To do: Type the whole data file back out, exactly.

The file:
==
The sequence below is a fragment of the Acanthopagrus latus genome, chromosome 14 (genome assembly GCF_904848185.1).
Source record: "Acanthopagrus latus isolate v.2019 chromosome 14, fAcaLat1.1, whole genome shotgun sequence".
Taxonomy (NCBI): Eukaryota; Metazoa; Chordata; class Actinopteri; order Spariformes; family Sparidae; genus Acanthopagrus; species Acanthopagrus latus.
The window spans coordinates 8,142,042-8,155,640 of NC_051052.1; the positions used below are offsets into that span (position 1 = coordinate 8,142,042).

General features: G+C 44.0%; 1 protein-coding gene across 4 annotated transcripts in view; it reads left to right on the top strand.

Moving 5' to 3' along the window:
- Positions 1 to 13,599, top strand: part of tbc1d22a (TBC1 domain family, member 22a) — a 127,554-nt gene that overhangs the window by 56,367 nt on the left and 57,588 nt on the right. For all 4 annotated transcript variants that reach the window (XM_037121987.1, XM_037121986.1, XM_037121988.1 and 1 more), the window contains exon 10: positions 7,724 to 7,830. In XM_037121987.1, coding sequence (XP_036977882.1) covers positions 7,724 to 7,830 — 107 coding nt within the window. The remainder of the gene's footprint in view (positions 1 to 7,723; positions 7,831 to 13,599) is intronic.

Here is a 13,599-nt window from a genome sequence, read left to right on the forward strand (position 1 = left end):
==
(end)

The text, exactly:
The sequence below is a fragment of the Acanthopagrus latus genome, chromosome 14 (genome assembly GCF_904848185.1).
Source record: "Acanthopagrus latus isolate v.2019 chromosome 14, fAcaLat1.1, whole genome shotgun sequence".
Taxonomy (NCBI): Eukaryota; Metazoa; Chordata; class Actinopteri; order Spariformes; family Sparidae; genus Acanthopagrus; species Acanthopagrus latus.
The window spans coordinates 8,142,042-8,155,640 of NC_051052.1; the positions used below are offsets into that span (position 1 = coordinate 8,142,042).

General features: G+C 44.0%; 1 protein-coding gene across 4 annotated transcripts in view; it reads left to right on the top strand.

Moving 5' to 3' along the window:
- Positions 1 to 13,599, top strand: part of tbc1d22a (TBC1 domain family, member 22a) — a 127,554-nt gene that overhangs the window by 56,367 nt on the left and 57,588 nt on the right. For all 4 annotated transcript variants that reach the window (XM_037121987.1, XM_037121986.1, XM_037121988.1 and 1 more), the window contains exon 10: positions 7,724 to 7,830. In XM_037121987.1, coding sequence (XP_036977882.1) covers positions 7,724 to 7,830 — 107 coding nt within the window. The remainder of the gene's footprint in view (positions 1 to 7,723; positions 7,831 to 13,599) is intronic.

Here is a 13,599-nt window from a genome sequence, read left to right on the forward strand (position 1 = left end):